Cancer Survivor Makes Drug Jewelry to Pay off Medical Debt

Susan Braig, a 61-year-old cancer survivor from Altadena, California, began making jewelry from medication as a form of therapy, but now sells her creations to pay her medical bills.

Susan was diagnosed with breast cancer and started chemotherapy in 2004. She remembers she bought her first round of medicine our of her own pocket; it cost her $500 and looking at the little pills she got for that much money, it made her wonder if they were little gems. But the idea of actually using medication as jewelry came to Susan Braig in 2007, when she participated in a medical-themed art exhibition organized by the NewTown Pasadena Foundation. She decided to create a mock Tiffany & Co. jewelry advertisement for the exhibition, using different kinds of pills as diamonds, rubies and emeralds, but she eventually ended up making a princess’ tiara encrusted with her leftover cancer pills, as well as several other pieces. They were a hit, and many show-goers told Susan she should open her own jewelry line.

Now, seven years after starting her treatment, Susan Braig is cancer-free and running her own jewelry line, called designer Drug Jewelry. Friends and fellow cancer survivors donate their own old and leftover medicine, and she uses them to create colorful accessories priced between $15 and $150. She sells them at craft shows, where she wears a white medical robe, and is considering distributing them to hospital gift shops. The pills used for the over 500 pieces she designed so far are coated with a sealant and glued to the costume jewelry, to make them “non-abusable” as she says. The jewels come in an ordinary pill bottle, wrapped in a ribbon and placed in small bags made from surgical face masks.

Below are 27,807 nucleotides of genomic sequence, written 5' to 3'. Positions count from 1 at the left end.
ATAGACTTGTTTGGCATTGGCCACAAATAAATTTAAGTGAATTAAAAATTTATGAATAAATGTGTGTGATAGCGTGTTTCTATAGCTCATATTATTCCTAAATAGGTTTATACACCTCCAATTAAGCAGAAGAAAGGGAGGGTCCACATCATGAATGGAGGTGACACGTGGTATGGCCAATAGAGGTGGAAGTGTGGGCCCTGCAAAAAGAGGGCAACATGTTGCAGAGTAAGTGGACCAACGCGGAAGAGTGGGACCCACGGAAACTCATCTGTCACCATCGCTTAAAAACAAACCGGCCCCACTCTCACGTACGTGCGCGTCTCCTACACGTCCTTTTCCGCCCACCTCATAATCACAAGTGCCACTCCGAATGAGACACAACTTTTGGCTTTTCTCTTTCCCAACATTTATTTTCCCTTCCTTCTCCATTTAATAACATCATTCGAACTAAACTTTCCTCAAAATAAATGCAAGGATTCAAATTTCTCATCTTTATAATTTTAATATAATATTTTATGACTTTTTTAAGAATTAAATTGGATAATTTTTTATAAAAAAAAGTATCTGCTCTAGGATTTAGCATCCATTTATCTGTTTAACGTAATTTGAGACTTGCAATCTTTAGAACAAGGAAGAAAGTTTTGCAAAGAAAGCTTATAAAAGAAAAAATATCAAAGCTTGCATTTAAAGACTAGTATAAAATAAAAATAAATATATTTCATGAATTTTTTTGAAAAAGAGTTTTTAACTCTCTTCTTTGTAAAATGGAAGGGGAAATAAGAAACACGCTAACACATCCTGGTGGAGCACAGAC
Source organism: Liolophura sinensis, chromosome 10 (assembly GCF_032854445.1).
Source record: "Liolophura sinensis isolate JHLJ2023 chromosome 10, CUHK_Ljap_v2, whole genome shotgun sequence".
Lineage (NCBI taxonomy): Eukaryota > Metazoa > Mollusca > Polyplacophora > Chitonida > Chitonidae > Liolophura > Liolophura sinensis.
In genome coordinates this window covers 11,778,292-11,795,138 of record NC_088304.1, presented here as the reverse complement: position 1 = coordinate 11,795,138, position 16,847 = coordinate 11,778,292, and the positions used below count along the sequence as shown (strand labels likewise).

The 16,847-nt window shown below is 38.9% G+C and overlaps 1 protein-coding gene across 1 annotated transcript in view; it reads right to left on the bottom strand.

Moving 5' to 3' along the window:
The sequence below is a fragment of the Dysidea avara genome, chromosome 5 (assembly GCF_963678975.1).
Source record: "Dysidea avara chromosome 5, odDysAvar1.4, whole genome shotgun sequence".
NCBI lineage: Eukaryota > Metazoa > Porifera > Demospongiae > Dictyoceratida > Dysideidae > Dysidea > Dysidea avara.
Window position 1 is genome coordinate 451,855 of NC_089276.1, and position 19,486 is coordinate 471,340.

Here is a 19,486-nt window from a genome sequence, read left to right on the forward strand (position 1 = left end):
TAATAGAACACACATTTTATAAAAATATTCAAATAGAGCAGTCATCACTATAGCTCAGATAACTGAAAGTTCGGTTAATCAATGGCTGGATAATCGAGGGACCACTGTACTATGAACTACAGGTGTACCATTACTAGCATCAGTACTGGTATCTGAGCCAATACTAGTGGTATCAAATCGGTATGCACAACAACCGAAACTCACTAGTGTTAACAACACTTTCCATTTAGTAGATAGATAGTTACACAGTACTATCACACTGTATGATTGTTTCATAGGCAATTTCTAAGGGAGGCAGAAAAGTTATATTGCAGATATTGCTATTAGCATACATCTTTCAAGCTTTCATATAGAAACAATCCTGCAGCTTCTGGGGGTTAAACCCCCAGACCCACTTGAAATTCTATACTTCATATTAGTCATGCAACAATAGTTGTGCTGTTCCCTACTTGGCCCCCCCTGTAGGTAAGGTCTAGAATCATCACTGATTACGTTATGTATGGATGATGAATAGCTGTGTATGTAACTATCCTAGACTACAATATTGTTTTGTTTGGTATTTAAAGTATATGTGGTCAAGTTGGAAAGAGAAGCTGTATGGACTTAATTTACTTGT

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Woman Spends $8,000 on Plastic Surgery to Look Like a Drag Queen

21-year-old Collagen Westwood has admired drag queens ever since she was a little girl and is now doing everything she can to look like one.

The aspiring singer, whose childhood idols were Boy George, Lily Savage and Dead or Alive lead singer Pete Burns, says her mother had a lot of drag queen friends, so she grew up admiring them and wishing she was as glamorous as they were. The young woman from London was bullied and made fun of as a child, and from age 12 she’s been dreaming about plastic surgery and changing her appearance.

Now she’s living the dream, dressing up as a drag queen when she goes out at night and spending her savings on collagen injections and nose jobs to make her look more like her idols. ‘I have a couple of different wigs that I wear when I go out, and people are always assuming I’m a transvestite. I love it when people mistake me for a man. It doesn’t offend me – I think drag queens look fantastic,’ she says. When she’s getting ready for a night on the town, Collagen needs at least three hours and the help of a make-up artist friend to put on her huge blonde wig and doll-like make-up.

The drag queen wannabe says she loves looking plastic and can’t wait until she raises enough for more plastic surgery. She intends to have breast augmentation, as well as have some of her ribs removed so she can wear tighter corsets, anything to make her look more like a drag queen. ‘They’re glamorous and beautiful – what woman wouldn’t want to look like that?” Collagen concludes.